Councillors want secretaries to take calls
Councillors want better offices, secretaries to answer their phones and computer software to allow them to work from home, according to a new government report.
Politicians polled as part of a review of local government reforms complained they have the workload of a TD and receive "totally inadequate" travel expenses.
The research compiled for acting Environment Minister Alan Kelly found councillors, who are paid a €16,500 annual salary, work on average 32 hours per week.
The review was established after major changes to the local government system were introduced, including the abolition of 80 town councils.
It found that fewer councillors are now working in larger constituencies and representing more voters, while pay has not increased.
The report recommends a "financial response" to address the additional work taken on by councillors.
Mr Kelly is understood to have received the report but has so far not brought it before the Cabinet.
The report comes as councillors are seeking to have their pay increased by 40pc to compensate for the increased responsibilities.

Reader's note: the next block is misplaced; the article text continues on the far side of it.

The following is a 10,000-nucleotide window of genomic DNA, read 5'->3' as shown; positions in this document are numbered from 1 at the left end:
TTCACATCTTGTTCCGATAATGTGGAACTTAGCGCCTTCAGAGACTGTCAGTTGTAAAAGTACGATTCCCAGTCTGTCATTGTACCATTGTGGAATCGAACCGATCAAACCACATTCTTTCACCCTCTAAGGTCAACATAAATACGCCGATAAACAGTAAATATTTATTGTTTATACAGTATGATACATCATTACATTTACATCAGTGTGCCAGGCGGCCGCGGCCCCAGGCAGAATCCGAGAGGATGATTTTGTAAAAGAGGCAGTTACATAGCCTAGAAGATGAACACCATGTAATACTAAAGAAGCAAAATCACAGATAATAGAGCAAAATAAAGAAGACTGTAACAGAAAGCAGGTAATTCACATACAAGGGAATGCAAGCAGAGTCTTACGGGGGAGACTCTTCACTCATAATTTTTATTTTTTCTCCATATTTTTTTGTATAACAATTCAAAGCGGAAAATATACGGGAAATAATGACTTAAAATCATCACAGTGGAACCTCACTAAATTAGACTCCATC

The Local Government Forum survey found the majority of councillors (57pc) believe the local authority reforms have resulted in unreasonable workloads for elected members.
"The workload has increased substantially and travelling expenses are totally inadequate," one councillor is quoted as saying in the survey. Another said advances in technology had increased the amount of work they do as constituents have easier access to councillors through email.
"Significantly increased workload due to the enlarged area and the disappearance of two urban councils in the district, as well as the fact that due to improved technology all constituents have easy access to contact council members now - email," a councillor said.
Asked what services could be introduced to help them carry out their roles, almost a quarter of councillors replied "secretarial support for replying to phone calls".
One in five said improved office facilities and 17pc said additional resources for in-house training.
Another 13pc indicted computer support so they could work from home as the service they would like to see introduced.
Those polled also complained about the amount of local politicians employed by the State.
"We need less councillors with more powers," one respondent said.
"A lot of time wasted by councillors repeating each other and playing to the media," another said.